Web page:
Wednesday, July 16, 2014

Maybe the backlash against helicopter parenting has gone too far

recent New York Times op-ed extols the supposed virtues of unsupervised childhood. The argument in the op-ed is essentially that letting kids get into a little trouble makes them more well-rounded human beings, leading them to live better lives as adults.

I call bullshit. There's no science, or evidence of any kind, behind this idea that letting kids break their bones and start forest fires is actually good for them, or us. On the contrary, the evidence I'm aware of shows that this generation of youngsters is, in pretty much every way, superior to my generation and all the generations that preceded it. For example, kids these days are shockingly less likely to commit crimes. They are just better people, on average, than we were. I'd be surprised if better and more conscientious parenting weren't part of it, but it hardly seems to be hurting.

Don't get me wrong: I'm all for shooting down helicopter parents and trying to get everyone to chill out and turn it down about five clicks. I'm almost certainly in the bottom (most laid-back) ten percent of parents when it comes to this stuff—not just currently, but in all of human history. Yet the idea that juvenile delinquency is good strikes me as a fairy tale, a romantic conception. Certainly, the burden of proof to provide some evidence should be on people like the op-ed writer to provide something more than a just-so story.

Obviously, it could be that helicopter parenting makes better people but still isn't worth it because it costs too much in other ways. For example, the culture of parenting has changed so much that things Mr. Gillette and I were allowed to do every day back in the 70s and 80s would possibly subject our parents to criminal charges today, and this is creating some collateral damage. For example, I'm sure you've heard the story of the mother who got arrested because she was dropping her nine-year old daughter off at park while she went to work every day. The kid had a cell phone in case of emergency, so she was probably fine.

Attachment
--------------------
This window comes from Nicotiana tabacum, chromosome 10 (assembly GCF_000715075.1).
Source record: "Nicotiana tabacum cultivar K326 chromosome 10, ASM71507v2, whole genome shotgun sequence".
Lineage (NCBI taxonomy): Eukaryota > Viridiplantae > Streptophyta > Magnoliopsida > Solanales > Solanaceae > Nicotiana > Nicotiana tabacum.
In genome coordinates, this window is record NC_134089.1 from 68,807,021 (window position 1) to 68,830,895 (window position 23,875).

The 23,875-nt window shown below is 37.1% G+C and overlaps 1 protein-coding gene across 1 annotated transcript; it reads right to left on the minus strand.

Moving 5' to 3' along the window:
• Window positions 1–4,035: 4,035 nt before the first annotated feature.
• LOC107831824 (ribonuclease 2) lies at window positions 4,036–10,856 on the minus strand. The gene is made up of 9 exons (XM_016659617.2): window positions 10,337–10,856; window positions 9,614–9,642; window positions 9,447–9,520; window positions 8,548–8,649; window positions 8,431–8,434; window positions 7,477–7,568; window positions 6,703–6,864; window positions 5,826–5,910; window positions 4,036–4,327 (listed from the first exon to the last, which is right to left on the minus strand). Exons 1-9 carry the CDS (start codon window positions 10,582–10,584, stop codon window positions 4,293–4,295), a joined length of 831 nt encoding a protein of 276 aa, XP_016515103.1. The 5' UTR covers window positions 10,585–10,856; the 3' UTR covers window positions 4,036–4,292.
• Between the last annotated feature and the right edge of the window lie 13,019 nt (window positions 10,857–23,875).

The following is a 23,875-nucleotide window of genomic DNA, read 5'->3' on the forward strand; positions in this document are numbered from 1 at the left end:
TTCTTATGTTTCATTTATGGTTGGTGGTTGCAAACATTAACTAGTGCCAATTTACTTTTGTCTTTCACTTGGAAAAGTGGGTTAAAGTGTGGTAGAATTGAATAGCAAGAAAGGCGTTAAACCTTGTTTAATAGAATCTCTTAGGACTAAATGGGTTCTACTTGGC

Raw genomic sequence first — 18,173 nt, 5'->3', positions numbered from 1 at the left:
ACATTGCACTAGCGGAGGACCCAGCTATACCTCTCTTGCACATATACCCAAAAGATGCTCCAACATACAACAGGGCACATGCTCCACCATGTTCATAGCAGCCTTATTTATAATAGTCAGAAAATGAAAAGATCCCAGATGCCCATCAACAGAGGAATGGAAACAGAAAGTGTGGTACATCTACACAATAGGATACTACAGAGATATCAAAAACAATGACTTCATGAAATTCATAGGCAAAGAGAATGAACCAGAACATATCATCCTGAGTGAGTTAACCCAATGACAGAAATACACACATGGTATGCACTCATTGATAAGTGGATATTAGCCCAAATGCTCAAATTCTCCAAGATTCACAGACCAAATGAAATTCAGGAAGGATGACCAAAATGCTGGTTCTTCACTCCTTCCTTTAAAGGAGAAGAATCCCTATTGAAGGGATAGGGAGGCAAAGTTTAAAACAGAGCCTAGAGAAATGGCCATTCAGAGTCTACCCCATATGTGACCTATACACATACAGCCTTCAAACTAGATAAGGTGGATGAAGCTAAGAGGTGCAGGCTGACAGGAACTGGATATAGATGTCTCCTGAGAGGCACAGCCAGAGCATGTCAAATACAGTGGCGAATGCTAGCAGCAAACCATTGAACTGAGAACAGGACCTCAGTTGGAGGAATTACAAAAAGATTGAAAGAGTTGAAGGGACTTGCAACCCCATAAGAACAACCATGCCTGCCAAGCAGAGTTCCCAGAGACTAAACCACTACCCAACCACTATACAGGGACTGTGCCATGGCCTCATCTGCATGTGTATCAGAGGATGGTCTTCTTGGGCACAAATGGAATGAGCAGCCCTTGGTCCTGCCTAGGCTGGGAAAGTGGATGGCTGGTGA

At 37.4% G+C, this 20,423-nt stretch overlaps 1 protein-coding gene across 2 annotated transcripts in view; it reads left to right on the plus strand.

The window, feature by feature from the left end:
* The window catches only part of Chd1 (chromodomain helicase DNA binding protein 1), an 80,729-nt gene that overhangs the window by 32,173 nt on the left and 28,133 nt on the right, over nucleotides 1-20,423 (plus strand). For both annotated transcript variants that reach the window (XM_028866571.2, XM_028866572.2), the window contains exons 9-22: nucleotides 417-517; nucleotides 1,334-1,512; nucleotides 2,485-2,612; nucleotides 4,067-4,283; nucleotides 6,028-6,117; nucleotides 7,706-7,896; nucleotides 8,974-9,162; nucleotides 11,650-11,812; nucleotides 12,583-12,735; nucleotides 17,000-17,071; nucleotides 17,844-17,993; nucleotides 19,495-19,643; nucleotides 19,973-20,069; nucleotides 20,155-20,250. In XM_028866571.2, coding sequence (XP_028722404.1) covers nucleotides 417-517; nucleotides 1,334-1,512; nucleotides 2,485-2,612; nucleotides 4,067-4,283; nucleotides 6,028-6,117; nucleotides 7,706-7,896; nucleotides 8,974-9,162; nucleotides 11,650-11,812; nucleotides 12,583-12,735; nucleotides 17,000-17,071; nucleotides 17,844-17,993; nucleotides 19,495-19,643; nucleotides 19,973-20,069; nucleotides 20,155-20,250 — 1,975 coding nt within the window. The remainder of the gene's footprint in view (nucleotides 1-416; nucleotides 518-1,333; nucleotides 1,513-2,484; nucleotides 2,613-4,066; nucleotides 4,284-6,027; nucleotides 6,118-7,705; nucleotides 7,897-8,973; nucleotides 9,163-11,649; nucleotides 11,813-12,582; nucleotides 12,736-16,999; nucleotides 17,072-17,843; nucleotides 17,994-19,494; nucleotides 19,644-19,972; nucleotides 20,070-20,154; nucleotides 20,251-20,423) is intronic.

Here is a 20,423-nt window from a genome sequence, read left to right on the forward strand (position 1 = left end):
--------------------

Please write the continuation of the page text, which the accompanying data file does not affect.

Even so, this case is a little ... strange. Even when I was growing up, I don't think it was common for parents to drive their kids across town and leave them alone at a park. In my day, parents just left their kids at home with the tv and a Nintendo. That's my America! I can't help wondering why this mother didn't just leave her kid at home. I suppose she could have thought the kid would get bored and just go exploring on her own. Maybe. But home seems like the better option.

One reason why leaving her home might not have been so appealing is that there doesn't seem to be any kind of neighborhood youth culture any more. When I was young, the local youths would gather around the neighborhood after school and during the summer. There was safety in numbers, even if there was more delinquency. Nowadays, since kids aren't let out of the house alone, there just aren't kids hanging around to a hang around with. It's kind of a vicious circle, I guess.

On the bright side, we get a lot less forest fires and broken streetlights. By the way, my frequent use of the example of "forest fire" is in no way an admission that I started a forest fire when I was a kid. Nor is it a denial. But if I did it surely made me the wonderful man I am today.

1 comment:

  1. Excellent post.

    The weird thing about a lot of modern parents is that although they won't let their kids outside alone, when they take the kid outside, the parent buries their face in their smartphone and doesn't interact with the kid anyway. What message does that send?

    I also wondered why the woman didn't leave her kid at home instead of a park but it occurred to me that the mother was working at McDonald's and probably did not live in the safest neighborhood compared to the park.

    I sometimes wonder if the demise of kids just hanging out together after school and in the summer is a bad thing. Certainly, my kid has a much poorer understanding of television programs than I did at his age. But I suspect he is going to get in a lot less trouble when it comes to things like fighting, vandalizing construction sites, and/or picking on younger kids (to use some completely made up examples that are in no way a reflection of anything I did or that anyone I hung out with did).


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